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J Appl Physiol (1985). 2013 Feb;114(3):344-50. doi: 10.1152/japplphysiol.01081.2012. Epub 2012 Dec 6.

Mitochondria express enhanced quality as well as quantity in association with aerobic fitness across recreationally active individuals up to elite athletes.

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  • 1Zurich Center for Integrative Human Physiology, Zurich, Switzerland. jacobs@vetphys.uzh.ch

Abstract

Changes in skeletal muscle respiratory capacity parallel that of aerobic fitness. It is unknown whether mitochondrial content, alone, can fully account for these differences in skeletal muscle respiratory capacity. The aim of the present study was to examine quantitative and qualitative mitochondrial characteristics across four different groups (n = 6 each), separated by cardiorespiratory fitness. High-resolution respirometry was performed on muscle samples to compare respiratory capacity and efficiency in active, well-trained, highly trained, and elite individuals. Maximal exercise capacity (ml O(2)·min(-1)·kg(-1)) differed across all groups, with mean ± SD values of 51 ± 4, 64 ± 5, 71 ± 2, and 77 ± 3, respectively. Mitochondrial content assessed by citrate synthase activity was higher in elite trained compared with active and well-trained (29 ± 7 vs. 16 ± 4 and 19 ± 4 nmol·min(-1)·mg wet wt(-1), respectively). When normalizing respiration to mitochondrial content, the respiratory capacities during maximal fatty acid oxidation (P = 0.003), maximal state 3 respiration (P = 0.021), and total electron transport system capacity (P = 0.008) improved with respect to maximal exercise capacity. The coupling efficiency of β-oxidation, however, expressed no difference across groups. These data demonstrate the quantitative and qualitative differences that exist in skeletal muscle mitochondrial respiratory capacity and efficiency across individuals that differ in aerobic capacity. Mitochondrial-specific respiration capacities during β-oxidation, maximal oxidative phosphorylation, and electron transport system capacity all correspondingly improve with aerobic capacity, independent of mitochondrial content in human skeletal muscle.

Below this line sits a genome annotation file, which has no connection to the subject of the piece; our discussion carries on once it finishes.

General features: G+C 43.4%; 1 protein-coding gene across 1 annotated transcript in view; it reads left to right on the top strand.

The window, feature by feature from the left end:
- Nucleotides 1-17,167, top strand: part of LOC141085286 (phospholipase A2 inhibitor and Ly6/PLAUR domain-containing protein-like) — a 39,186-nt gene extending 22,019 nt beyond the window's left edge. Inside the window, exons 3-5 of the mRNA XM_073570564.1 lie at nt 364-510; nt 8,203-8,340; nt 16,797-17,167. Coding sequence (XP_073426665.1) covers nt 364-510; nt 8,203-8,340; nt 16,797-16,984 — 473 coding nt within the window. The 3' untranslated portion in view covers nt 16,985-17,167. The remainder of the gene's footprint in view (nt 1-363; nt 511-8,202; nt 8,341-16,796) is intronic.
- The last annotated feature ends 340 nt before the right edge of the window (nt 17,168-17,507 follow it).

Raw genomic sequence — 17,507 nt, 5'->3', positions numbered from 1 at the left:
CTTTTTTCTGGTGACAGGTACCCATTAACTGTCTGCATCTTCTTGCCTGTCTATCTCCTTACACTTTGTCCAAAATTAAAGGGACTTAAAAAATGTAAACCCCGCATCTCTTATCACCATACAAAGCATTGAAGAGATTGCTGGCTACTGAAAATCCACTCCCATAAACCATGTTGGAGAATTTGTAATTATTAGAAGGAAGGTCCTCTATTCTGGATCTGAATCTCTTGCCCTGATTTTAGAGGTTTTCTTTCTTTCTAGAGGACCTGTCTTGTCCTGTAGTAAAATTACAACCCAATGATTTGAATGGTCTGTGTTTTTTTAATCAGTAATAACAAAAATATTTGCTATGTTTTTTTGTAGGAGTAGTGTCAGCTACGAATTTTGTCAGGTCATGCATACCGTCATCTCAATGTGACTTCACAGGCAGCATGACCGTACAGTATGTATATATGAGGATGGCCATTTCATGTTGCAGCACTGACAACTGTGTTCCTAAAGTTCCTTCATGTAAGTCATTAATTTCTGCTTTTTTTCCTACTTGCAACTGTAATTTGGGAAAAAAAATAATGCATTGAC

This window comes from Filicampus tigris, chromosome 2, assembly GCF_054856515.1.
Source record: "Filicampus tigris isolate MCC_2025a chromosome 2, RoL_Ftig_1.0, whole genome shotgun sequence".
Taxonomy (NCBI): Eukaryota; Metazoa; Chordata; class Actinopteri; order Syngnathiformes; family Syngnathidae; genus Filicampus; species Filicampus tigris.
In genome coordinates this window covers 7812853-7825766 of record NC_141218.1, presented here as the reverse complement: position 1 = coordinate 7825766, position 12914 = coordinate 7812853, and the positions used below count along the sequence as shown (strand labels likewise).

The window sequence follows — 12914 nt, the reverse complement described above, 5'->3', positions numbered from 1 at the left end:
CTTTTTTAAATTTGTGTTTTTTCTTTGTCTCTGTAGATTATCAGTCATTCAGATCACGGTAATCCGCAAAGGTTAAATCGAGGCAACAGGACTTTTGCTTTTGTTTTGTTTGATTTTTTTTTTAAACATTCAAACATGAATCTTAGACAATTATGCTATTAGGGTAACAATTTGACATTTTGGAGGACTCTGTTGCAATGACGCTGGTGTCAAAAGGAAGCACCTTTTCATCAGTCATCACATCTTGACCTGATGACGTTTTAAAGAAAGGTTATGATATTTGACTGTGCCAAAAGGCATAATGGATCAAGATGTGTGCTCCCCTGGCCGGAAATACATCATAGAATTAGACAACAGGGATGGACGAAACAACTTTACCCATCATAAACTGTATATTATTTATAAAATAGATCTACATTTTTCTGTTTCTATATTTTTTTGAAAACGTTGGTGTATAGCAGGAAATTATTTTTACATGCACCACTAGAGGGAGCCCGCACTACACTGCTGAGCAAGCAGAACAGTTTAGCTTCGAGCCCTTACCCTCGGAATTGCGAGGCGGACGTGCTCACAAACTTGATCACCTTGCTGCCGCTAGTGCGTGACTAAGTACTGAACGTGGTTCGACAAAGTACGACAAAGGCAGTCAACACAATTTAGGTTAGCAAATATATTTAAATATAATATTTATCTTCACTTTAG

PMID:
23221957
[PubMed - indexed for MEDLINE]
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